Polycarp was one of the leaders of the Church who carried on the tradition of the apostles through the troubled period of Gnostic heresies in the second century. According to Irenaeus, bishop of Lyons, who had known him in his early youth, Polycarp was a disciple of John the Apostle, and had been appointed a bishop by “apostles in Asia”. Polycarp is traditionally believed to be the “angel of the church in Smyrna” addressed in Revelation 2:8-11.
We possess a letter from Polycarp to the Church in Philippi, whose text reveals his firm adherence to the faith and his pastoral concern for fellow Christians in trouble.
The epistle concludes:
May God and the Father of our Lord Jesus Christ, and the eternal High Priest himself, the Son of God, Jesus Christ, further your growth in faith and truth and in meekness that is perfect and without a vestige of resentment, as well as in patient endurance and long-suffering and perseverance and purity. May he also grant perfect fellowship with his saints to you, and along with you, to us, and indeed to all who are under heaven and destined to believe in our Lord Jesus Christ and his Father, who has raised him from the dead. Pray for all the saints. Pray also for kings and magistrates and rulers, and for such as persecute and hate you, as well as for the enemies of the Cross. Thus all will come to see how well you are doing, and you will be perfect in him.
Polycarp traveled to Rome around the year 155, shortly after Anicetus became bishop of Rome, to discuss questions regarding the time for observing the Pasch (Easter). Polycarp, with many Christians in Asia, observed the Pasch according to the Quartodeciman reckoning; i.e.,on the fourteenth day of the Jewish month of Nisan (whether that fell on a Sunday or not), while Anicetus, in common with most Christians in the West, observed the Pasch on the Sunday following the fourteenth day of Nisan. According to Irenaeus,
Anicetus could not persuade Polycarp to forgo the [Quartodeciman] observance inasmuch as these things had been always observed by John the disciple of the Lord, and by other apostles with whom he had been conversant; nor did Polycarp persuade Anicetus to keep it: Anicetus said that he must hold to the way of the elders before him.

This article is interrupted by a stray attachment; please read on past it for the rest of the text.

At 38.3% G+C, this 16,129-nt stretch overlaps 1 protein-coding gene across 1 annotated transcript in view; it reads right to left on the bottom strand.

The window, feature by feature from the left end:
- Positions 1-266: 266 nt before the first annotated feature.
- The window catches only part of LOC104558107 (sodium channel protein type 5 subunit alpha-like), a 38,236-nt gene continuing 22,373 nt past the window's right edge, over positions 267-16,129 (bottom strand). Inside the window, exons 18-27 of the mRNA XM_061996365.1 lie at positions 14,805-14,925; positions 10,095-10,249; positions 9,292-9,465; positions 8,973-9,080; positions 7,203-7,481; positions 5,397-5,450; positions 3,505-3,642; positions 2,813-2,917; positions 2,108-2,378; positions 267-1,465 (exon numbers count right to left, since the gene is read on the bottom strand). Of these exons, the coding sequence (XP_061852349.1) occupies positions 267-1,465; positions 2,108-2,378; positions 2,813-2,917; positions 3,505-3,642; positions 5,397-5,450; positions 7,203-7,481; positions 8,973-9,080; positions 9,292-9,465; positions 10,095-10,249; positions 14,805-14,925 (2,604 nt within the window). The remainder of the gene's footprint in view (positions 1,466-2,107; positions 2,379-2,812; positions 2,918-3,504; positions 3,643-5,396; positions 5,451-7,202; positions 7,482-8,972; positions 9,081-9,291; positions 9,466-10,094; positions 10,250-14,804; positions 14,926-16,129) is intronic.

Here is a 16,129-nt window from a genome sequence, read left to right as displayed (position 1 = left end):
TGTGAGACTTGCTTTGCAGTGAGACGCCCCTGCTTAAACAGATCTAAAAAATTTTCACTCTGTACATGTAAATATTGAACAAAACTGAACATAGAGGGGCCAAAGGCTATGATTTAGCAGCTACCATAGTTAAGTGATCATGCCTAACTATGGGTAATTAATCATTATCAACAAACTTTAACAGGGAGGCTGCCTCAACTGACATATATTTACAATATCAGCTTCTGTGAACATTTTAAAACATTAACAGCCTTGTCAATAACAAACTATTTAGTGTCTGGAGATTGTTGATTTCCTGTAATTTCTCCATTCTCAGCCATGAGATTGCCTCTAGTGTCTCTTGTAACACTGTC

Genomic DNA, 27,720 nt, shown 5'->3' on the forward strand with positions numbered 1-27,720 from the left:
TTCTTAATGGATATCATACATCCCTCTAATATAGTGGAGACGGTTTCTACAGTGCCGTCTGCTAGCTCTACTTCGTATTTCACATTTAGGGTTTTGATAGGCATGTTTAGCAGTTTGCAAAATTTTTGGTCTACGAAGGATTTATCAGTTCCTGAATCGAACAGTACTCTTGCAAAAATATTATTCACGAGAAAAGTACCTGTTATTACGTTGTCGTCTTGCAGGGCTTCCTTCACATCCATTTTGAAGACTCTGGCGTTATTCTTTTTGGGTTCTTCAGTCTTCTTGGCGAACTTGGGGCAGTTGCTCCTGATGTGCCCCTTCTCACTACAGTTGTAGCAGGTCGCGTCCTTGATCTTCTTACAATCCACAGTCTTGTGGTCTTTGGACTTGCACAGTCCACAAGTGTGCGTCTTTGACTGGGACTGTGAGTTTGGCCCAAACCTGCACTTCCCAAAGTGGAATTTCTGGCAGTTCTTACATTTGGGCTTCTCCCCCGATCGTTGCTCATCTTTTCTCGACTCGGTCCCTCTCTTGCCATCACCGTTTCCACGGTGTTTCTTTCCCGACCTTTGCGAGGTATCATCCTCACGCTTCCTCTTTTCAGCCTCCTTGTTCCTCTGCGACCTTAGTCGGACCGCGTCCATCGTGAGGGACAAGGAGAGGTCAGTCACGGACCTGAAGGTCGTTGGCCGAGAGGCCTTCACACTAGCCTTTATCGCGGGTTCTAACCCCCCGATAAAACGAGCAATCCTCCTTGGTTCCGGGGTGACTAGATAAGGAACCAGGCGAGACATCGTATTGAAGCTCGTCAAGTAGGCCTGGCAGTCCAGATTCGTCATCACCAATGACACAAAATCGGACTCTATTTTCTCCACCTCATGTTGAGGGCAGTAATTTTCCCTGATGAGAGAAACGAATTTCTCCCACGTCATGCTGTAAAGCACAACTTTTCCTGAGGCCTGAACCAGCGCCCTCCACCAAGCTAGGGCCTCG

Neither Polycarp nor Anicetus could persuade the other of the correctness of his reckoning, but they did not consider it sufficient cause to justify a schism. Indeed, Irenaeus tells us that Anicetus conceded to Polycarp in Church the celebration of the Eucharist, by way of showing him respect, and the two parted in peace with the matter unsettled.
In his Book on Ecclesiastical Writers, Jerome writes that while in Rome, Polycarp found heretics there who had been led astray by the doctrines of Marcion and the gnostic Valentinus, and that he brought many of them back to the faith. Marcion met Polycarp one day by accident, and asked him, “Do you recognize me?” to which Polycarp replied, “I recognize the devil’s eldest son!”
An authentic account of the martyrdom of Polycarp on February 23 is also preserved, written from the account of an eyewitness named Marcion (not to be confused with the second-century heretic of the same name). The martyrdom probably occurred in the year 156. The account tells of Polycarp’s courageous witness in the amphitheater at Smyrna. When the proconsul asked him to curse Christ, Polycarp said, “Eighty-six years I have served him, and he never did me any wrong. How can I blaspheme my King who saved me?” The account reports that the magistrate was reluctant to kill the gentle old man, but his hand was forced by the mob, who clamored that he be thrown to wild beasts, as was the fate of other Christians on that dreadful day.
The magistrate refused to throw Polycarp to the wild beasts, claiming he had no authority to do so, but he had Polycarp burned at the stake. Before his ordeal, the saintly bishop looked up to heaven, and prayed:
Lord God Almighty, Father of your beloved and blessed child Jesus Christ, through whom we have received knowledge of you, God of angels and hosts and all creation, and of the whole race of the upright who live in your presence, I bless you that you have thought me worthy of this day and hour, to be numbered among the martyrs and share in the cup of Christ, for resurrection to eternal life, for soul and body in the incorruptibility of the Holy Spirit. Among them may I be accepted before you today, as a rich and acceptable sacrifice, just as you, the faithful and true God, have prepared and foreshown and brought about. For this reason and for all things I praise you, I bless you, I glorify you, through the eternal heavenly high priest Jesus Christ, your beloved child, through whom be glory to you, with him and the Holy Spirit, now and for the ages to come. Amen.
adapted from Lesser Feasts and Fasts with additions,
and with texts from Ancient Christian Writers: The Works of the Fathers in Translation, no. 6
O God, the maker of heaven and earth, you gave your venerable servant, the holy and gentle Polycarp, boldness to confess Jesus Christ as King and Savior, and steadfastness to die for his faith: Give us grace, following his example, to share the cup of Christ and rise to eternal life; through Jesus Christ our Lord, who lives and reigns with you and the Holy Spirit, one God, now and for ever. Amen.
The propers for the commemoration of Polycarp, Bishop of Smyrna and Martyr, are published on the Lectionary Page website.